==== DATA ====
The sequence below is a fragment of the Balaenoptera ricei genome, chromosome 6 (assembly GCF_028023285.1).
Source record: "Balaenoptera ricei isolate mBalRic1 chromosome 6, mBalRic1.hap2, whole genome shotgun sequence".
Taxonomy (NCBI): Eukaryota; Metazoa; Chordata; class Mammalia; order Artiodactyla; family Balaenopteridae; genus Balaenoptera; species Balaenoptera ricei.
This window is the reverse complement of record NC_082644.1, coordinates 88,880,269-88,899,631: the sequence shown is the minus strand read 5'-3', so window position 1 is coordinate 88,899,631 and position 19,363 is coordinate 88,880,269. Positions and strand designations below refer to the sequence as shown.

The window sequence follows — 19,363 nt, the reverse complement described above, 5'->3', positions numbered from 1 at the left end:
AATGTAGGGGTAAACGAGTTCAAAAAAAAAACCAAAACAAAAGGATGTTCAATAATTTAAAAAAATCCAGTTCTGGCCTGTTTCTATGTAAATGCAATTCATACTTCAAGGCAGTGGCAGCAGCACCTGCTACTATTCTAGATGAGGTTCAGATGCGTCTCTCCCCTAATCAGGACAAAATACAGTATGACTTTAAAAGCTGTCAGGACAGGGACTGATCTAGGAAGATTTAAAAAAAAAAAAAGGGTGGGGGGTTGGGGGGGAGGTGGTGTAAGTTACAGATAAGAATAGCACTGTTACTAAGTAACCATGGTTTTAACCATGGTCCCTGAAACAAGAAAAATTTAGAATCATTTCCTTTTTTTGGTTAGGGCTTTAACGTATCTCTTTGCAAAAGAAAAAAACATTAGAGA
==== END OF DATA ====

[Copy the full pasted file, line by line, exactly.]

The sequence below is a fragment of the Balaenoptera ricei genome, chromosome 6 (assembly GCF_028023285.1).
Source record: "Balaenoptera ricei isolate mBalRic1 chromosome 6, mBalRic1.hap2, whole genome shotgun sequence".
Taxonomy (NCBI): Eukaryota; Metazoa; Chordata; class Mammalia; order Artiodactyla; family Balaenopteridae; genus Balaenoptera; species Balaenoptera ricei.
This window is the reverse complement of record NC_082644.1, coordinates 88,880,269-88,899,631: the sequence shown is the minus strand read 5'-3', so window position 1 is coordinate 88,899,631 and position 19,363 is coordinate 88,880,269. Positions and strand designations below refer to the sequence as shown.

The window sequence follows — 19,363 nt, the reverse complement described above, 5'->3', positions numbered from 1 at the left end:
AATGTAGGGGTAAACGAGTTCAAAAAAAAAACCAAAACAAAAGGATGTTCAATAATTTAAAAAAATCCAGTTCTGGCCTGTTTCTATGTAAATGCAATTCATACTTCAAGGCAGTGGCAGCAGCACCTGCTACTATTCTAGATGAGGTTCAGATGCGTCTCTCCCCTAATCAGGACAAAATACAGTATGACTTTAAAAGCTGTCAGGACAGGGACTGATCTAGGAAGATTTAAAAAAAAAAAAAGGGTGGGGGGTTGGGGGGGAGGTGGTGTAAGTTACAGATAAGAATAGCACTGTTACTAAGTAACCATGGTTTTAACCATGGTCCCTGAAACAAGAAAAATTTAGAATCATTTCCTTTTTTTGGTTAGGGCTTTAACGTATCTCTTTGCAAAAGAAAAAAACATTAGAGA